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South Carolina’s restrictive medical marijuana bill; cannabis health expert concerned

by Claire Weber

Wed, March 6th 2024 at 9:48 PM

Updated Wed, March 6th 2024 at 7:48 AM

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South Carolina Sen. Tom Davis, R-Beaufort, begins debate on a medical marijuana bill he has pushed for 10 years on Wednesday, Feb. 7, 2024, in Columbia, S.C. (AP Photo/Jeffrey Collins)

South Carolina Sen. Tom Davis, R-Beaufort, begins debate on a medical marijuana bill he has pushed for 10 years on Wednesday, Feb. 7, 2024, in Columbia, S.C. (AP Photo/Jeffrey Collins)

CHARLESTON COUNTY, S.C. (WCIV) — The debate on medical marijuana continues in South Carolina.

A Senate bill once again has made its way to the Statehouse where a former version died in 2023. This year’s version is being called the most restrictive cannabis law in the country.

“It’s not California, it’s not Colorado, it’s not a liberal state’s cannabis bill. It is a conservative state’s medical cannabis bill with lots of regulation and lots of medical professional involvement,” said State Sen. Tom Davis (R, Beaufort and Jasper) author of the bill.

Sen. Davis has been working to pass a medical cannabis bill for the last decade. His latest version of the Compassionate Care Act now faces debate and amendments in the House.

If signed into law, South Carolina could join the list of 38 states legalizing medical marijuana.

Read more: “Legislation to legalize medical marijuana falls short, no chance for passage until 2024.”

“Of those 38 states that have authorized and empower physicians and authorized cannabis use by patients for certain medical conditions, none of those states have attempted to repeal those laws. None of those states have attempted to roll those laws back,” Sen. Davis said.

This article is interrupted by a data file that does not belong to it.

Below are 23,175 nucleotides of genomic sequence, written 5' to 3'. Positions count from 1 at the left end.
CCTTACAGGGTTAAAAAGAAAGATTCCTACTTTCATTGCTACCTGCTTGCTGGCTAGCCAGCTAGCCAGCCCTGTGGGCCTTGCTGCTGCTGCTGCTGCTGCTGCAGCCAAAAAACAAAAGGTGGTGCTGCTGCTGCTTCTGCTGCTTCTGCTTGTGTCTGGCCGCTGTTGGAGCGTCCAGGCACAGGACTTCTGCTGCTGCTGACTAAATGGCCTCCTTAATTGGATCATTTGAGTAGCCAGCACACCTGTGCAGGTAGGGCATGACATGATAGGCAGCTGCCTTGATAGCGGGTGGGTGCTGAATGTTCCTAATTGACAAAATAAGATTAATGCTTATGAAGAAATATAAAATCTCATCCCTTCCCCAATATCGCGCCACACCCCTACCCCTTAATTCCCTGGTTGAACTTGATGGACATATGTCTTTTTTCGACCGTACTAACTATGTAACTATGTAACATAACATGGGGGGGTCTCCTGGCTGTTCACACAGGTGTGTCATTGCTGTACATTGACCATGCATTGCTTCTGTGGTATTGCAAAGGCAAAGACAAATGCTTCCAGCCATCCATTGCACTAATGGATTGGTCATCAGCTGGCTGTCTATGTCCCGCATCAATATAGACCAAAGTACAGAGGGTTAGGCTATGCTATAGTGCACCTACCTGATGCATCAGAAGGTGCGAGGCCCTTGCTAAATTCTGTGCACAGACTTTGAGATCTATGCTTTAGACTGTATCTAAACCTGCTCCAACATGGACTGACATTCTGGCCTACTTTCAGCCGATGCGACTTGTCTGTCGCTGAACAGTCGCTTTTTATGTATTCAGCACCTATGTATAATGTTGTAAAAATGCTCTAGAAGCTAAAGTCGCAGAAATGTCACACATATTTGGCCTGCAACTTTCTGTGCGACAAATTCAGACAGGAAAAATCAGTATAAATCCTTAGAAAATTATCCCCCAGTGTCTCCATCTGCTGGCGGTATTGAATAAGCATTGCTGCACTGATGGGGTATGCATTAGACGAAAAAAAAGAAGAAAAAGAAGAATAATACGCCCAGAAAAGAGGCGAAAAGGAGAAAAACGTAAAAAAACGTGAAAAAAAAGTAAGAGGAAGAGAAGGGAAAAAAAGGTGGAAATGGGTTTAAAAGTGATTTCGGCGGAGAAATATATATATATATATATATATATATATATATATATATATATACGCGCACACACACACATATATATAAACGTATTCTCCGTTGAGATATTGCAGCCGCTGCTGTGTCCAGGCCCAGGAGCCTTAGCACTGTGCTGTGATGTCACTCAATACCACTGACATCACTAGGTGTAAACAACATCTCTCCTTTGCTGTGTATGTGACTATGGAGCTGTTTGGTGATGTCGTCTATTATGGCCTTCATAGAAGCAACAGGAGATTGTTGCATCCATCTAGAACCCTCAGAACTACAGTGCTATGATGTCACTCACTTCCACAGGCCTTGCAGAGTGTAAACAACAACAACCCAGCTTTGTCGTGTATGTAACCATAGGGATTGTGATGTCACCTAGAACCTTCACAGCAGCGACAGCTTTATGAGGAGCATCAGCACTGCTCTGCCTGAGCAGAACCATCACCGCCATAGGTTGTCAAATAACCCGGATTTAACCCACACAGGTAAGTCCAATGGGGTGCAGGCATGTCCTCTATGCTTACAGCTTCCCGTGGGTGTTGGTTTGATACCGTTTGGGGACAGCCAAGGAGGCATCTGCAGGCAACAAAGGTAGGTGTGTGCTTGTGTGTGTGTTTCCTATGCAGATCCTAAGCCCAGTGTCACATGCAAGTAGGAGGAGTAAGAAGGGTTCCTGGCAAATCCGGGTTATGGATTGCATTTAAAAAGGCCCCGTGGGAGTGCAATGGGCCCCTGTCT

The senator’s highly restrictive bill would only allow access for patients with specific conditions such as cancer, multiple sclerosis, glaucoma, sickle cell anemia, autism and diagnoses related to post-traumatic stress disorder (PTSD).

Smoking cannabis would remain illegal, and people would have to use methods like oils, patches, vaporizers or salves. Sen. Davis said the choice to not legalize smoking medicinal cannabis came after conversations he had early on with state law enforcement.

Opponents argue passing the law could lead to increased recreational use, but those in favor have shut that idea down.

“It will be regulated by medical professionals. It’ll be prescribed by the same doctors that we trust to prescribe opioids which are harming people. So, I think this is a good move, it will expand access to healthcare for many patients across our state,” said State Senator Deon Tedder.

Read more: “SC senator proposes bill to remove marijuana smell as cause in traffic stops.”

However, a retired cannabis nurse worries about some of the restrictions.

Patients would be required to pay for fingerprints and background checks for both the South Carolina Law Enforcement Division (SLED) and the Federal Bureau of Investigation (FBI). Those between 18 and 23 years old would also be required to seek approval from a secondary physician, not just one.

“For those patients that will meet the requirements and are able to be fingerprinted and pass a background check. Even though this bill is highly restricted, it will benefit a select number of South Carolina residents,” said Mike Harvey BSN RN (retired), who specialized in cannabis science and therapeutics.

If passed, the bill would have a five-year sunset clause and lawmakers would have to take it up for discussion once again for it to continue.


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